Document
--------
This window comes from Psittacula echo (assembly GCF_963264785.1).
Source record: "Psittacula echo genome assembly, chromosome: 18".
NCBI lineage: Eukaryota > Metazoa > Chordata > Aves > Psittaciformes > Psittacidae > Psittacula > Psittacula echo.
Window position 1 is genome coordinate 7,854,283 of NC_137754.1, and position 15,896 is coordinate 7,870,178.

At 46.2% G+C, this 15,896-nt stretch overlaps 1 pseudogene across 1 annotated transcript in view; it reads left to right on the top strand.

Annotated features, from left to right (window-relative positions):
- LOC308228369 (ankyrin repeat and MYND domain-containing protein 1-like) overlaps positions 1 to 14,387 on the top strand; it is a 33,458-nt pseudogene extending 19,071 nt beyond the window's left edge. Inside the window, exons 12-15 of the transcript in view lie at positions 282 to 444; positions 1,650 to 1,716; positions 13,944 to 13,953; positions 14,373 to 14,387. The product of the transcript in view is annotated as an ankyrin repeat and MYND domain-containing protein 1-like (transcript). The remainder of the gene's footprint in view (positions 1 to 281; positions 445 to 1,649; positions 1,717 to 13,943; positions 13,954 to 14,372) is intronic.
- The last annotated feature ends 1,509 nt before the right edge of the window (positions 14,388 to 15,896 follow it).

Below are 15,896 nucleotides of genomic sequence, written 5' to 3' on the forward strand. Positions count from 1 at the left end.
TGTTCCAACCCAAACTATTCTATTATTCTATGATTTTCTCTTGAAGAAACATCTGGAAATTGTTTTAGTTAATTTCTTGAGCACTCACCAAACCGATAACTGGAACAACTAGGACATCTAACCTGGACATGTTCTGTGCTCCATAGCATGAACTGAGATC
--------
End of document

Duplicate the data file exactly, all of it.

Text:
This window comes from Psittacula echo (assembly GCF_963264785.1).
Source record: "Psittacula echo genome assembly, chromosome: 18".
NCBI lineage: Eukaryota > Metazoa > Chordata > Aves > Psittaciformes > Psittacidae > Psittacula > Psittacula echo.
Window position 1 is genome coordinate 7,854,283 of NC_137754.1, and position 15,896 is coordinate 7,870,178.

At 46.2% G+C, this 15,896-nt stretch overlaps 1 pseudogene across 1 annotated transcript in view; it reads left to right on the top strand.

Annotated features, from left to right (window-relative positions):
- LOC308228369 (ankyrin repeat and MYND domain-containing protein 1-like) overlaps positions 1 to 14,387 on the top strand; it is a 33,458-nt pseudogene extending 19,071 nt beyond the window's left edge. Inside the window, exons 12-15 of the transcript in view lie at positions 282 to 444; positions 1,650 to 1,716; positions 13,944 to 13,953; positions 14,373 to 14,387. The product of the transcript in view is annotated as an ankyrin repeat and MYND domain-containing protein 1-like (transcript). The remainder of the gene's footprint in view (positions 1 to 281; positions 445 to 1,649; positions 1,717 to 13,943; positions 13,954 to 14,372) is intronic.
- The last annotated feature ends 1,509 nt before the right edge of the window (positions 14,388 to 15,896 follow it).

Below are 15,896 nucleotides of genomic sequence, written 5' to 3' on the forward strand. Positions count from 1 at the left end.
TGTTCCAACCCAAACTATTCTATTATTCTATGATTTTCTCTTGAAGAAACATCTGGAAATTGTTTTAGTTAATTTCTTGAGCACTCACCAAACCGATAACTGGAACAACTAGGACATCTAACCTGGACATGTTCTGTGCTCCATAGCATGAACTGAGATC